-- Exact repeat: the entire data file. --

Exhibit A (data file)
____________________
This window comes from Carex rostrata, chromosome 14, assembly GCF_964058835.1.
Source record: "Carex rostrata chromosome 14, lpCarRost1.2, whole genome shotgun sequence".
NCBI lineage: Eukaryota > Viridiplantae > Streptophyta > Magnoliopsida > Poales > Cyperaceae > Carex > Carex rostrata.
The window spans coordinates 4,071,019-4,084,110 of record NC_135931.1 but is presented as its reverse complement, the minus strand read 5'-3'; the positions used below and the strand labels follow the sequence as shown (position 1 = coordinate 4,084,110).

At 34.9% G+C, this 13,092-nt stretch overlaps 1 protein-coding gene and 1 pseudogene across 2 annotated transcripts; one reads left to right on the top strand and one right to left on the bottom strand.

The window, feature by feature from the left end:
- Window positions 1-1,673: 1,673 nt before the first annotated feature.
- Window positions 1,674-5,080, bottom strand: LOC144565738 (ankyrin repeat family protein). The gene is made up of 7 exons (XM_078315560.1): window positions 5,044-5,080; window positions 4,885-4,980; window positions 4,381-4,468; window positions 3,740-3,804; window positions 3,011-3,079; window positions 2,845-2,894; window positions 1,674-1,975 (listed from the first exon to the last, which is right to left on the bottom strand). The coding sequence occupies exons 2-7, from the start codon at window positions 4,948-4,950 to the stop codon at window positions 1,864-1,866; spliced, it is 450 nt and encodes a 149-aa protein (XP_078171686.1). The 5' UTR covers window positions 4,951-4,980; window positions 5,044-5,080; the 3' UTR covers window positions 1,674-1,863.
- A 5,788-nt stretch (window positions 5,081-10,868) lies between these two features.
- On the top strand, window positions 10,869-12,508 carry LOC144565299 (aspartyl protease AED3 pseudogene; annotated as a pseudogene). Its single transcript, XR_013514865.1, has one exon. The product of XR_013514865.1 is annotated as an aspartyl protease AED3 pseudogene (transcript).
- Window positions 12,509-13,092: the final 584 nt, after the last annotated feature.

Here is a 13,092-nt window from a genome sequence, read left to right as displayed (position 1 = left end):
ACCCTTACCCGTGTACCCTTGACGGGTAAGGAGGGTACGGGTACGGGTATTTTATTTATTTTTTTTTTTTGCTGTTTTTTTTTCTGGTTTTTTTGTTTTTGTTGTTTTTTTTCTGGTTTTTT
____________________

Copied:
This window comes from Carex rostrata, chromosome 14, assembly GCF_964058835.1.
Source record: "Carex rostrata chromosome 14, lpCarRost1.2, whole genome shotgun sequence".
NCBI lineage: Eukaryota > Viridiplantae > Streptophyta > Magnoliopsida > Poales > Cyperaceae > Carex > Carex rostrata.
The window spans coordinates 4,071,019-4,084,110 of record NC_135931.1 but is presented as its reverse complement, the minus strand read 5'-3'; the positions used below and the strand labels follow the sequence as shown (position 1 = coordinate 4,084,110).

At 34.9% G+C, this 13,092-nt stretch overlaps 1 protein-coding gene and 1 pseudogene across 2 annotated transcripts; one reads left to right on the top strand and one right to left on the bottom strand.

The window, feature by feature from the left end:
- Window positions 1-1,673: 1,673 nt before the first annotated feature.
- Window positions 1,674-5,080, bottom strand: LOC144565738 (ankyrin repeat family protein). The gene is made up of 7 exons (XM_078315560.1): window positions 5,044-5,080; window positions 4,885-4,980; window positions 4,381-4,468; window positions 3,740-3,804; window positions 3,011-3,079; window positions 2,845-2,894; window positions 1,674-1,975 (listed from the first exon to the last, which is right to left on the bottom strand). The coding sequence occupies exons 2-7, from the start codon at window positions 4,948-4,950 to the stop codon at window positions 1,864-1,866; spliced, it is 450 nt and encodes a 149-aa protein (XP_078171686.1). The 5' UTR covers window positions 4,951-4,980; window positions 5,044-5,080; the 3' UTR covers window positions 1,674-1,863.
- A 5,788-nt stretch (window positions 5,081-10,868) lies between these two features.
- On the top strand, window positions 10,869-12,508 carry LOC144565299 (aspartyl protease AED3 pseudogene; annotated as a pseudogene). Its single transcript, XR_013514865.1, has one exon. The product of XR_013514865.1 is annotated as an aspartyl protease AED3 pseudogene (transcript).
- Window positions 12,509-13,092: the final 584 nt, after the last annotated feature.

Here is a 13,092-nt window from a genome sequence, read left to right as displayed (position 1 = left end):
ACCCTTACCCGTGTACCCTTGACGGGTAAGGAGGGTACGGGTACGGGTATTTTATTTATTTTTTTTTTTTGCTGTTTTTTTTTCTGGTTTTTTTGTTTTTGTTGTTTTTTTTCTGGTTTTTT